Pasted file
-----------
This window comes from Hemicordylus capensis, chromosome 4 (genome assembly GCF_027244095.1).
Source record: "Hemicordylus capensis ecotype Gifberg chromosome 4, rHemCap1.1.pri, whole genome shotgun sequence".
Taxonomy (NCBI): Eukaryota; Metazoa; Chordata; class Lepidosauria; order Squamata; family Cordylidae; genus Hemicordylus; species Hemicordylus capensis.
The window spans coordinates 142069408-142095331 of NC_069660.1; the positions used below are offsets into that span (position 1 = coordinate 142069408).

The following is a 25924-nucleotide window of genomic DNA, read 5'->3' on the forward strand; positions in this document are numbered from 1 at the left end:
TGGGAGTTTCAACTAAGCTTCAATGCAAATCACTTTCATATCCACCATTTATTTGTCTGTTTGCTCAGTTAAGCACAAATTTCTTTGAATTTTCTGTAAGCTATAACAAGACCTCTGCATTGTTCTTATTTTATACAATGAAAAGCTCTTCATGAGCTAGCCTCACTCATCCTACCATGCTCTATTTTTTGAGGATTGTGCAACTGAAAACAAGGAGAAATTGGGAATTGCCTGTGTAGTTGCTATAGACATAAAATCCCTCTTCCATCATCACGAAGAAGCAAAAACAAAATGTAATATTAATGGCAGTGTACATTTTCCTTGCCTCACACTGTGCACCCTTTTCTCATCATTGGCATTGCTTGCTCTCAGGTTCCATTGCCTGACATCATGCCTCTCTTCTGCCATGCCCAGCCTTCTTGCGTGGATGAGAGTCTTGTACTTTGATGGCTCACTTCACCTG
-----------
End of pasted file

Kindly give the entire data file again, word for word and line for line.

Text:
This window comes from Hemicordylus capensis, chromosome 4 (genome assembly GCF_027244095.1).
Source record: "Hemicordylus capensis ecotype Gifberg chromosome 4, rHemCap1.1.pri, whole genome shotgun sequence".
Taxonomy (NCBI): Eukaryota; Metazoa; Chordata; class Lepidosauria; order Squamata; family Cordylidae; genus Hemicordylus; species Hemicordylus capensis.
The window spans coordinates 142069408-142095331 of NC_069660.1; the positions used below are offsets into that span (position 1 = coordinate 142069408).

The following is a 25924-nucleotide window of genomic DNA, read 5'->3' on the forward strand; positions in this document are numbered from 1 at the left end:
TGGGAGTTTCAACTAAGCTTCAATGCAAATCACTTTCATATCCACCATTTATTTGTCTGTTTGCTCAGTTAAGCACAAATTTCTTTGAATTTTCTGTAAGCTATAACAAGACCTCTGCATTGTTCTTATTTTATACAATGAAAAGCTCTTCATGAGCTAGCCTCACTCATCCTACCATGCTCTATTTTTTGAGGATTGTGCAACTGAAAACAAGGAGAAATTGGGAATTGCCTGTGTAGTTGCTATAGACATAAAATCCCTCTTCCATCATCACGAAGAAGCAAAAACAAAATGTAATATTAATGGCAGTGTACATTTTCCTTGCCTCACACTGTGCACCCTTTTCTCATCATTGGCATTGCTTGCTCTCAGGTTCCATTGCCTGACATCATGCCTCTCTTCTGCCATGCCCAGCCTTCTTGCGTGGATGAGAGTCTTGTACTTTGATGGCTCACTTCACCTG